HomeLike Solutions partnered with James L. West Center for Dementia Care in Fort Worth, Texas, to make it the first senior care community or healthcare facility of any kind in the United States to deploy a full 360-degree suite of UV innovation solutions. The center welcomed more than a UV robot. A UV-C mobile tower from UVC Cleaning Systems, Inc., was also adopted for tightly confined spaces such as restroom stalls and closets. UV-C chambers helped disinfect small items such as cell phones, keys, laptops, and eyeglasses at main entry points. UV-C shoe sanitizing stations eliminated bacteria, viruses, and fungi on shoes in seconds (also at points of entry). UV wands aided in disinfecting keyboards and other hard-to-reach devices and spaces. A bipolar ionization system was installed in the HVAC system to purify the air in the entire building (air quality in senior care communities is a growing field of technology since vulnerable residents spend the majority of their time indoors).

Funding to purchase the high-intensity UV light technology was provided by the City of Fort Worth via the CARES Grant Program. When asked about the investment by the City of Fort Worth in the local press, Mayor Betsy Price cited James L. West Center’s leadership and expertise in supporting persons living with dementia and Alzheimer’s throughout the nation. Mayor Price shared that the dementia care center “adds so much to the fabric of our community. Nonprofits like James L. West have been hit hard during this pandemic. I’m pleased the City could step up with a grant to help them with innovation to keep their residents, and their families who want to visit, safe. Their creativity and innovation are bar none among the most aggressive and the best I’ve seen.” 

UV Robot at Charging Dock; Courtesy of HomeLike Solutions
UV Robot at Charging Dock; Courtesy of HomeLike Solutions

According to a 2021 Antimicrobial Resistance & Infection Control journal article, manual cleaning and disinfection have a larger margin of error because their effectiveness depends upon individuals and their motivation. Manual cleaning is also highly subjective “to local protocols, training, understanding, renewal and staff turnover of cleaning staff, as well as the control and the inspection of their performance.” Evidence further suggests that “manual cleaning and disinfection are often inadequate and result in residual contamination. Besides killing microorganisms on surfaces, disinfection robots offer reproducibility by automatically recording the operation parameters of the disinfection process and, by this, can provide quality assurance. Robotic disinfection working without the need for ongoing human presence can go a long way to addressing the 8 million jobs that need to be filled in America’s senior careforce.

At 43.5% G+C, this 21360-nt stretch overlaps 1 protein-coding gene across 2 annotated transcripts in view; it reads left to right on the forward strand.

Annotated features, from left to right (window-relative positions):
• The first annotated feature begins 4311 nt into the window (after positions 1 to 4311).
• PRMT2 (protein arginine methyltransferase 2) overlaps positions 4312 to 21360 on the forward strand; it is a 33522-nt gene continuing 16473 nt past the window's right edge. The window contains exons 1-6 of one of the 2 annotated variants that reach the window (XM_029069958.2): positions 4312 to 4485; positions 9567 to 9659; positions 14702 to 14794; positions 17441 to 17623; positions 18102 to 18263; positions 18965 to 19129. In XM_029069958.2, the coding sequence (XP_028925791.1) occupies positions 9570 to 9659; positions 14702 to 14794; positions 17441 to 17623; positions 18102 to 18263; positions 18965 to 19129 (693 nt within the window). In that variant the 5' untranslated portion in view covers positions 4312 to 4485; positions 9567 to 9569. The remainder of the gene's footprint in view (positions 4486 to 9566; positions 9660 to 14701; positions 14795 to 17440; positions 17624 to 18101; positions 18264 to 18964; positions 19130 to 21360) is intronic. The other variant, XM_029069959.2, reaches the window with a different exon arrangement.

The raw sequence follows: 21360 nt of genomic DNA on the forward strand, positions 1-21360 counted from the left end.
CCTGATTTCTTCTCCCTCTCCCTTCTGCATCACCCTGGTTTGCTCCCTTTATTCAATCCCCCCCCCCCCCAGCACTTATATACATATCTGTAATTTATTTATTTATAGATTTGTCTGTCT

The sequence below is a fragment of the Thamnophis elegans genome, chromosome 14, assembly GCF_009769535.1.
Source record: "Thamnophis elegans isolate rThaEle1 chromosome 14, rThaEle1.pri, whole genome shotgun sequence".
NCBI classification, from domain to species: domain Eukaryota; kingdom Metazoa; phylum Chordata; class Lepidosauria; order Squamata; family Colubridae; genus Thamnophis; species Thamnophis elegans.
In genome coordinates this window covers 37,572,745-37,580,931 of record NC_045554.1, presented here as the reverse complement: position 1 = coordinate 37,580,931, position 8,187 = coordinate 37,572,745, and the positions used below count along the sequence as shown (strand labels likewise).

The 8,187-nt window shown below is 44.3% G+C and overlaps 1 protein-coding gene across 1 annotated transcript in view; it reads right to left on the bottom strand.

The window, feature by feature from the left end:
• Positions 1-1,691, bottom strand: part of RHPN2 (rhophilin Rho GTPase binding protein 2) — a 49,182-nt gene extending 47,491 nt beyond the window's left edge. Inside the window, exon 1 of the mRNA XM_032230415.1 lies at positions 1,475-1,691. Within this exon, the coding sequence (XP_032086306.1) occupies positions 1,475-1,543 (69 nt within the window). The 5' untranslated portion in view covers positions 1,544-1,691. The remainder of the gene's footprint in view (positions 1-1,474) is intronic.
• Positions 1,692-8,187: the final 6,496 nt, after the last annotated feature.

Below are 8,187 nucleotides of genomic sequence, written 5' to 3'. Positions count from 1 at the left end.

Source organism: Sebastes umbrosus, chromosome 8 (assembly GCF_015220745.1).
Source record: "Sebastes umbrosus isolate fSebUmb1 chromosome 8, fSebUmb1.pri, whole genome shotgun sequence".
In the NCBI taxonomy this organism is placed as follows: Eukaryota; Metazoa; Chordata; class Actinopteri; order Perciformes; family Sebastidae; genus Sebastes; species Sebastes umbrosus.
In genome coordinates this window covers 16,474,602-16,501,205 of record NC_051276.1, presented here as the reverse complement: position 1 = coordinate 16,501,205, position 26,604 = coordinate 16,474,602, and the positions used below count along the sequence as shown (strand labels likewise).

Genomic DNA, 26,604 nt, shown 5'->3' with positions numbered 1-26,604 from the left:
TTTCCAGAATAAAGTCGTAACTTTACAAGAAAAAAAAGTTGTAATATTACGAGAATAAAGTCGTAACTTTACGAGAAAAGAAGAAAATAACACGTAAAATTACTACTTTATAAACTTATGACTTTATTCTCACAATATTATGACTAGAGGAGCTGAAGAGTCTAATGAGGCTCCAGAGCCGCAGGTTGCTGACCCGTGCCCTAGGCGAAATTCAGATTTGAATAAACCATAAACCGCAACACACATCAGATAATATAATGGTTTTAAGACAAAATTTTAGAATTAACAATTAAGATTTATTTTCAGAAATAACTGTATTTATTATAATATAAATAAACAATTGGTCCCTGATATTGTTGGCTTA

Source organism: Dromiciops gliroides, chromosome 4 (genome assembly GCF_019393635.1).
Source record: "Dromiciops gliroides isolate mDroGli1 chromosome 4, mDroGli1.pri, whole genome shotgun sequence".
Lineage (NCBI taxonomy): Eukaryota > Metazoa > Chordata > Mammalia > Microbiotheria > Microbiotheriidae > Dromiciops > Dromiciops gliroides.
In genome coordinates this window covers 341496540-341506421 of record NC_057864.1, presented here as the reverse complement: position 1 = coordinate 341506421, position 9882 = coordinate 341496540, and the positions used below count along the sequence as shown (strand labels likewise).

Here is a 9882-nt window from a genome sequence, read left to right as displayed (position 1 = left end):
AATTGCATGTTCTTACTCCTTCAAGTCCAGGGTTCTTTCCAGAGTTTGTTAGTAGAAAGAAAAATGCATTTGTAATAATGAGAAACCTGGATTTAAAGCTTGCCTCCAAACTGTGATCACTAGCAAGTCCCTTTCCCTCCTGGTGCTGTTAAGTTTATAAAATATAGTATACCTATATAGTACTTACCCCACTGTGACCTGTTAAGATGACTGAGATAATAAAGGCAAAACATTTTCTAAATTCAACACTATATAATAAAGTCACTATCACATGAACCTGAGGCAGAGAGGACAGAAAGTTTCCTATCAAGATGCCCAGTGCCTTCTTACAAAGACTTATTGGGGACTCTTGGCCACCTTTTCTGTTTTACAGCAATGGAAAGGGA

Given that nearly all persons in senior care communities have physical or cognitive limitations that result in disability, technologies targeted at residential long-term care could potentially reach large numbers of older people with the greatest needs. Isolating seniors is not a viable solution, as it is associated with a 50% increased risk of an individual developing dementia. The number of seniors with Alzheimer’s disease alone (about half are cared for in residential care settings) is already projected to increase dramatically from about 4.5 million today to over 13 million by 2050. As these individuals not only lack the ability to follow social distancing rules when infection rates are high, 6 out of 10 individuals with dementia have wandering behaviors—meaning environments need to be regularly accessible to meet their needs. Incorporating robots alongside the senior careforce allows community spaces to be closed to residents for minutes versus hours to clean, allowing seniors to live their lives to the fullest. With no permanent immunity to COVID-19 and a continuing fight against variants, the time has come for policymakers in the United States to provide funding for new technologies in senior care communities across the nation.